On the way home, I called in at my favourite pasta shop to pick up a box of raviolis (real ones, not tinned by Heinz!) for lunch. “They’re not quite ready, so if you can wait a few minutes…”. In front of me a guy pummels a mound of dough, while his wife behind the counter fields a succession of other small-business employees delivering ingredients; a ham, a box of spinach. Food doesn’t come much more fresh and local than this; now that´s my kind of waiting.
Clearly I need a round tuit. As the observant reader will have
observed er noticed, normal service is yet to be resumed; apologies also if your mail is one of the many in my inbox, it will receive a response although I´m not sure I could be optimistic enough to set a date.
We enjoyed an action-packed UK summer. (The UK summer is a much maligned institution. Stop moaning about it, put a cardie on, and feel grateful that you can go outside every day without waiting for the temperature to dip below 40 degrees.)
Six weeks passed very quickly between family time with the cousins…
fun with friends…
harvesting nature’s abundance from the hedgerows… (and making jam with the fruit that made it home)
wrestling with giant crocodiles…
and testing the limits of science.
And my goodness don’t you live in a beautiful part of the world!
It’s green, it’s quiet, it’s understated, but it is also well-managed, largely litter-free, bordered by hedges laden with a bounty of free food, networked with footpaths maintained by the landowner for access by the public, who may roam unhampered by fear of poisoning by toxic chemicals sprayed into every last nook and cranny. I’ve said it before and I’ll say it again, and we made the most of having it on our doorstep for six weeks.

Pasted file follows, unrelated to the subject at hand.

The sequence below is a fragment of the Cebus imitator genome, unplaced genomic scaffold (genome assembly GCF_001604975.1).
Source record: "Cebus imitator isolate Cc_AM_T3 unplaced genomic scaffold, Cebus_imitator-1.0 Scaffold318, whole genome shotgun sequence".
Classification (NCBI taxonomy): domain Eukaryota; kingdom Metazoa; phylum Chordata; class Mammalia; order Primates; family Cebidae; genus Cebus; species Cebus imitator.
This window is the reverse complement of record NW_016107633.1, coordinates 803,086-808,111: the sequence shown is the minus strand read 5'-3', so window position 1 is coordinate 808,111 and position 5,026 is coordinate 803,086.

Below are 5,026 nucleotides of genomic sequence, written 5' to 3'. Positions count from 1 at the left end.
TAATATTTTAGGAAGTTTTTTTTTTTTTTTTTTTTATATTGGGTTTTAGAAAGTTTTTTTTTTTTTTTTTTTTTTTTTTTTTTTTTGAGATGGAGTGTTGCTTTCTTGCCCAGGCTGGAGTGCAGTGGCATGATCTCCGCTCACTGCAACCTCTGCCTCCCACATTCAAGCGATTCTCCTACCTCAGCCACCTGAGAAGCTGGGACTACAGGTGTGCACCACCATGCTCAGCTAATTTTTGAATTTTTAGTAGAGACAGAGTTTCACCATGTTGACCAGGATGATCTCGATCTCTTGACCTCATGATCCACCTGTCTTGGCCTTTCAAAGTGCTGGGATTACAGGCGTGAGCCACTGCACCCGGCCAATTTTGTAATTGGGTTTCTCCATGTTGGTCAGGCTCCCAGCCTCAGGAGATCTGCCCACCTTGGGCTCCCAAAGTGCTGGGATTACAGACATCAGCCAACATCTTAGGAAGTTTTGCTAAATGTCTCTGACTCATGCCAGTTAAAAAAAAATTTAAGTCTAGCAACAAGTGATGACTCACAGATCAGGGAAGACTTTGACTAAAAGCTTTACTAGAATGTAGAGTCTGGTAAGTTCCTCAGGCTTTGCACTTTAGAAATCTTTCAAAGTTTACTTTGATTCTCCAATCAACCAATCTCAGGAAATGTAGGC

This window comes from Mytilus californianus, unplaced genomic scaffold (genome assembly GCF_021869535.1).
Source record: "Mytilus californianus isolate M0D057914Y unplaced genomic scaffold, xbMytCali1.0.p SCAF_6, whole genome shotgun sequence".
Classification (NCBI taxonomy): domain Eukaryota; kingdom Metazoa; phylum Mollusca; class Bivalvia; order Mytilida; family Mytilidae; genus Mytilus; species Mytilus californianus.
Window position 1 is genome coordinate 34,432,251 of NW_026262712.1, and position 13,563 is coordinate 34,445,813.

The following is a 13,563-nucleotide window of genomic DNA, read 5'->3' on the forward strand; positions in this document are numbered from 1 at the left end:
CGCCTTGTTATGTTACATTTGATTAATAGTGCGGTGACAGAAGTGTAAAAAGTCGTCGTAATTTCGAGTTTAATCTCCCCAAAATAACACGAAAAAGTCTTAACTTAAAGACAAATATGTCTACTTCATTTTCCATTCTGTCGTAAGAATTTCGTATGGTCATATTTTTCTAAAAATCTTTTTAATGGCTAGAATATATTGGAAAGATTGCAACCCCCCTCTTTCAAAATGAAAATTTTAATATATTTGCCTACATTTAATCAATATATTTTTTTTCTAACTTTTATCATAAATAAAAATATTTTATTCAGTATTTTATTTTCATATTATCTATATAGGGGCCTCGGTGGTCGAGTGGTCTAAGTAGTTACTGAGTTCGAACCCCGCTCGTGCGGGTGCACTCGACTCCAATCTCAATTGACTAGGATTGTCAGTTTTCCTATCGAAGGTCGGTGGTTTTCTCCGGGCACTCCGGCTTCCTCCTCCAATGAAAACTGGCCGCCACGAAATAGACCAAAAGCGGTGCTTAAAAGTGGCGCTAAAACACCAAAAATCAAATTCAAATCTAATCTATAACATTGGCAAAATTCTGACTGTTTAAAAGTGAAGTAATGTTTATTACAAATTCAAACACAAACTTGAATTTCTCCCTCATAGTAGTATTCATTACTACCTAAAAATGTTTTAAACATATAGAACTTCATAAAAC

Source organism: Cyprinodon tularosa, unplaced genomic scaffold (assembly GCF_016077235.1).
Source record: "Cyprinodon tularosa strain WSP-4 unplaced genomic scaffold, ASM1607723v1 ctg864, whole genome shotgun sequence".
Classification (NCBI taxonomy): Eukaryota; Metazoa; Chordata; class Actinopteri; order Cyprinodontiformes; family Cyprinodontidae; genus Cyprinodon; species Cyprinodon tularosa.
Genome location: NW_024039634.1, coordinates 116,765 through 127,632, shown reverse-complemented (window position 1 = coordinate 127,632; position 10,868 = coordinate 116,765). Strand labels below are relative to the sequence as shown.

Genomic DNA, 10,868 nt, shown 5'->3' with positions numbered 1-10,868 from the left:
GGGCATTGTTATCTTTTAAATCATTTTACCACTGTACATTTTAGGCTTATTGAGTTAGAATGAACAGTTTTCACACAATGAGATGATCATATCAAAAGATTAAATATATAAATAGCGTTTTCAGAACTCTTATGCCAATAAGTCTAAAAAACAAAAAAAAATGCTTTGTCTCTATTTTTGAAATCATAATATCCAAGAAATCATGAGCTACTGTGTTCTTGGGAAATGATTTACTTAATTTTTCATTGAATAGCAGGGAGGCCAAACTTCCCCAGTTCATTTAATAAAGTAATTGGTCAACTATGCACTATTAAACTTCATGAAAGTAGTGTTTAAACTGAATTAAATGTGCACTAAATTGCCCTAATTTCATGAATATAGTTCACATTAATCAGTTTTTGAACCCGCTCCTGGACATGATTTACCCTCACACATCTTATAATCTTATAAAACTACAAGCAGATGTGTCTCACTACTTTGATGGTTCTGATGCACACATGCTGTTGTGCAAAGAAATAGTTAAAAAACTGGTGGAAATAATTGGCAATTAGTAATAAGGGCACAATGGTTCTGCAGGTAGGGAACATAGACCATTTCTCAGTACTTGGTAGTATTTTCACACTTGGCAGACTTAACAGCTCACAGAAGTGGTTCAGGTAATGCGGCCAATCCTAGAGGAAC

Joni had his 4th birthday towards the end of the trip;
1100 hours: “Mummy, I still four” “That´s right, you´re going to be four all year now”. “That´s a lot of four”.
We celebrated by taking a picnic to Bekonscot and spending the afternoon chasing miniature gauge trains around the model village;
And now we’ve been back in Argentina a week and the UK is definitely nine thousand miles away. I’d let myself off emailing and blog-writing from the UK in the end since we were busy, there were lots of us in the house, computer time was at a premium, there were other things to do… etc. Except that now we’re back here, it becomes apparent that baby Daniel has stopped being a tiny new-born (OK I took a while to catch on) and at four months he no longer sleeps in the day-time (nor much at night either but that’s another story), and nor is he willing to talk to himself while I busy myself on the computer. I’m beginning to see the attraction of the likes of Facebook and Twitter for those whose attention span only allows an idea to be sustained for a couple of lines. Meanwhile, I am optimistic that normal service shall one day be resumed, although this may depend on me finding a remote control, be that for computer or baby.